Purcell Room, Southbank Centre, London
October 4, 2018
Premiered in Beijing in 1964 and staged over 3,800 times by the National Ballet of China (中央芭蕾舞團) since, The Red Detachment of Women (紅色娘子軍) remains an iconic ballet. In Red (紅), Wen Hui (文慧), founder of Beijing’s Living Dance Studio (生活舞蹈工作室) draws on documentary footage, interviews with original cast members and live dance in a fascinating consideration of the work. In many ways, the ballet is merely a starting point, however, as she also constructs a critical look at the Cultural Revolution as a whole.
Best viewed as ‘documentary-dance’, Red comes at the ballet from several perspectives. Projected behind the dancers is archive material collected over three years: film of the ballet, interviews with dancers and audience members, and pages from a book of staging instructions and stage patterns. In front, Wen Hui and three other dancers fill in with dance and text of their own. The viewer may be guided, but one senses never directed, always leaving space for personal conclusions to be drawn.
The interviewees tell stories, anecdotes and individual reflections on the ideology behind model theatre, the ballet itself, the Cultural Revolution and dance training. The ballet was one of just eight works permitted during the revolution, the others being the ballet, The White-Haired Girl, five Chinese operas and a symphony. With its story of good Communists versus bad landlords, it was designed to show the importance of discipline and of putting collective goals ahead of individual desires. Presentation was strict, we are told, even to the extent of making sure that the women lined up in order of height. If some grew, their position in the line changed. All very different to today when performers are encouraged to bring themselves to the stage.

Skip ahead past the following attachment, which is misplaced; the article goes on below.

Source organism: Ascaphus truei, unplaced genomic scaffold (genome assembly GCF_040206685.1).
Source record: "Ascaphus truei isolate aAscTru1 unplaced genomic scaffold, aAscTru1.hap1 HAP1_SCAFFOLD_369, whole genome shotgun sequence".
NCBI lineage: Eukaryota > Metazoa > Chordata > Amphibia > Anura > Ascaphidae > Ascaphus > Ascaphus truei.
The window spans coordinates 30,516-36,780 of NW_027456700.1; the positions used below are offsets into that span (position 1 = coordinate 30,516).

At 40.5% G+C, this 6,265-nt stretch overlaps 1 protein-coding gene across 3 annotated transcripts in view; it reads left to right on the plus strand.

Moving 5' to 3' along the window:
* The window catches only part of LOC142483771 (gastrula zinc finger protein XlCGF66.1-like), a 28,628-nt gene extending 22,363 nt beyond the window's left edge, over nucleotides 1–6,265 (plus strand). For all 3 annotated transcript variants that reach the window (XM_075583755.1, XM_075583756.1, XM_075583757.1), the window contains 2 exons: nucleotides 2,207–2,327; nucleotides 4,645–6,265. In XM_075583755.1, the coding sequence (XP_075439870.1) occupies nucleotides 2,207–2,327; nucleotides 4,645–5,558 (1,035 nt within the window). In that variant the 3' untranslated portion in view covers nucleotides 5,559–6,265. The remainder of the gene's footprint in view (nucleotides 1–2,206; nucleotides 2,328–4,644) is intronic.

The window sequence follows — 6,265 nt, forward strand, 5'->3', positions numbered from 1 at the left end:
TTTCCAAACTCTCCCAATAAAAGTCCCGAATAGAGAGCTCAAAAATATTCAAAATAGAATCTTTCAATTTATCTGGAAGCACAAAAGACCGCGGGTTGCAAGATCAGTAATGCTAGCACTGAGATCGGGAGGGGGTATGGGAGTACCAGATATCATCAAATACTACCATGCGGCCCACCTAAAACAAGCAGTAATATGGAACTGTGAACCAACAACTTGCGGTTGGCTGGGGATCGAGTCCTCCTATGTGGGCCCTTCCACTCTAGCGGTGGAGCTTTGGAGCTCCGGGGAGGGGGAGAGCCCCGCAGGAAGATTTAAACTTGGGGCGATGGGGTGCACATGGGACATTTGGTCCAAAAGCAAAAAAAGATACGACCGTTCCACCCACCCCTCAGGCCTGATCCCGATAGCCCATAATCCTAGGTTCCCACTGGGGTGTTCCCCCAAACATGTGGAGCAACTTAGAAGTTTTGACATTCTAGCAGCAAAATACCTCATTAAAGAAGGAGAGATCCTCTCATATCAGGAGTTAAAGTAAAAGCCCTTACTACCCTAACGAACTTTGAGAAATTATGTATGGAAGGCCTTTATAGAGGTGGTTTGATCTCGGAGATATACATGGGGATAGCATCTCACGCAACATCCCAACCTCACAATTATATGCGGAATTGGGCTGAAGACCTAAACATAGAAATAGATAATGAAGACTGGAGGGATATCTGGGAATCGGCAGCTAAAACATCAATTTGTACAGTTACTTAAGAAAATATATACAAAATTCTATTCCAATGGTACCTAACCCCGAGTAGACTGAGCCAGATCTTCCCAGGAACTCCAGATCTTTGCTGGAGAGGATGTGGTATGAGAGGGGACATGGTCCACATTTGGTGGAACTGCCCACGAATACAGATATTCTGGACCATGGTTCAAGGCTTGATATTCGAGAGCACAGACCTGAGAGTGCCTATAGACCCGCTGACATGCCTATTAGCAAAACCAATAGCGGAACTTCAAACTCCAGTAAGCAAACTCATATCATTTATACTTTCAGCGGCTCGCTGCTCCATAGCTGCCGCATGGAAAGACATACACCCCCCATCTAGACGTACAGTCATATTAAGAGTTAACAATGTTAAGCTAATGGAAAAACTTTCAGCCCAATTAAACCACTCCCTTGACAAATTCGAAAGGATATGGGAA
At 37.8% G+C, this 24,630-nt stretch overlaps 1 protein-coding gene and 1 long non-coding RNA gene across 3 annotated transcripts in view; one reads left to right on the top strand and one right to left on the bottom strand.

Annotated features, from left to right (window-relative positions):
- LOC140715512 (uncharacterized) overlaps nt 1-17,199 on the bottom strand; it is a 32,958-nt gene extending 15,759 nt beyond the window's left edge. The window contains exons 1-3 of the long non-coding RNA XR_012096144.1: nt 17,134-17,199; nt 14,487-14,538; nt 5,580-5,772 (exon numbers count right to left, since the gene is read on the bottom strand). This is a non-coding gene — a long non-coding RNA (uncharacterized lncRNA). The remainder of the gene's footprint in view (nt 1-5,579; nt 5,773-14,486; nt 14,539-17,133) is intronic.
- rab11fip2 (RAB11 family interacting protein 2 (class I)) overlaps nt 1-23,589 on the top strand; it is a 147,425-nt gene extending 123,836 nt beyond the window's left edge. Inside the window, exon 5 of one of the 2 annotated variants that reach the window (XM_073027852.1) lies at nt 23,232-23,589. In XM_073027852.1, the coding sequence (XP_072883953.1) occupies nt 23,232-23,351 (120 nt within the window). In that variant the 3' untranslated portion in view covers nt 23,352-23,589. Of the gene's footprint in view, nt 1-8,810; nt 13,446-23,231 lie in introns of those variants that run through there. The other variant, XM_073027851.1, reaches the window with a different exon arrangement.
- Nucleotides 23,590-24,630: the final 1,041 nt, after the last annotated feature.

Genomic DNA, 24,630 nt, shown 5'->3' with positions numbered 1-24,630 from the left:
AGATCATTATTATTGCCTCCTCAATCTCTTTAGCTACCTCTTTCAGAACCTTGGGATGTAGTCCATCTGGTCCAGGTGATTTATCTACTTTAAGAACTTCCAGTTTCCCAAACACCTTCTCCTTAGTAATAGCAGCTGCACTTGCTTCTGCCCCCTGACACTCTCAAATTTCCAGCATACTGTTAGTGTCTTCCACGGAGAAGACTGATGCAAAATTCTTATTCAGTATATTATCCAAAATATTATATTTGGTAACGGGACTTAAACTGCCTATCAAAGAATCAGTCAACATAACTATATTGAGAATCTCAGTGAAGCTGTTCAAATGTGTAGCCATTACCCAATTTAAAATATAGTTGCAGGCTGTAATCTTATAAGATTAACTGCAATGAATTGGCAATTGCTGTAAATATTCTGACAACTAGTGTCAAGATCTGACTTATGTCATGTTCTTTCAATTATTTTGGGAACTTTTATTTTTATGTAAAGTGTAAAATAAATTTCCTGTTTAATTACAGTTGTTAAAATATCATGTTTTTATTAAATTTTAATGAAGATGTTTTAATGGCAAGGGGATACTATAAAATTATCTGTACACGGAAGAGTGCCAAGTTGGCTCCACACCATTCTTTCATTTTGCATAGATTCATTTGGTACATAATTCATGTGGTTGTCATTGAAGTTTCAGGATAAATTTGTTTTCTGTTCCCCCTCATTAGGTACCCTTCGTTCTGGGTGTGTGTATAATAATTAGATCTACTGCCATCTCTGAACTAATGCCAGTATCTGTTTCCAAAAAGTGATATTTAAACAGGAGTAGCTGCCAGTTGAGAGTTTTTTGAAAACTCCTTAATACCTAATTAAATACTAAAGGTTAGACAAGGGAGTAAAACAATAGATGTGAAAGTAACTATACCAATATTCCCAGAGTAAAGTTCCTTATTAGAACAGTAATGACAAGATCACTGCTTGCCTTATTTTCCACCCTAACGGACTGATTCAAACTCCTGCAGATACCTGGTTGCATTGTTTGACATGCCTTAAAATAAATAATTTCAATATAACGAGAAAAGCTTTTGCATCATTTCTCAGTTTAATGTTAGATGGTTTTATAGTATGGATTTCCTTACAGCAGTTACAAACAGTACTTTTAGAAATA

In reality, it actually had very little to do with the revolution, though, says one man. It may have been unambiguously propagandist, but in fact it had quite the opposite effect to that intended as audiences took guilty pleasure in viewing the women on stage ideals of beauty rather than heroic figures. With its good-looking ballerina soldiers in shorts and leggings (all very different to demure Chinese dance), it’s hardly surprising the ballet became popular with young soldiers short on female companionship, he adds.
The film is generally the most grabbing part of the evening but there are things to be learned elsewhere too. The four dancers (Wen Hui herself plus Li Yuyao, 李禹瑶; Li Xinmin, 李新民; and Liu Zhuying, 劉祝英) sometimes explain movement from the ballet, including similarities between some classical Chinese dance positions and those in ballet. It’s fascinating to see how the very feminine ‘Orchid Fingers’ gesture turns into a defiant raised fist, the ballet’s most common motif, but apparently one that was originally much softer than that we know today.
Liu clearly felt proud to dance in the ballet and to experience the discipline of training. One interviewee on screen also looks back on her time performing it with fondness, smiling as she recounts memories. Yet there was pain and exhaustion too. We hear of the perils of dancing on pointe on mud, and how dancers could feel bound and trapped, feelings that are eloquently expressed in a very modern way by Wen Hui, a remarkable dancer with fabulous isolations.
Red demonstrates that readings of The Red Detachment of Women frequently miss its complexity. It also shows how bodies and history, not only dance history, are inseparable, a point made visibly when the dancers fold themselves into the curtain onto which the film is projected. As an anatomy of the ballet, and its time and place, it’s a work that certainly gives plenty of food for thought.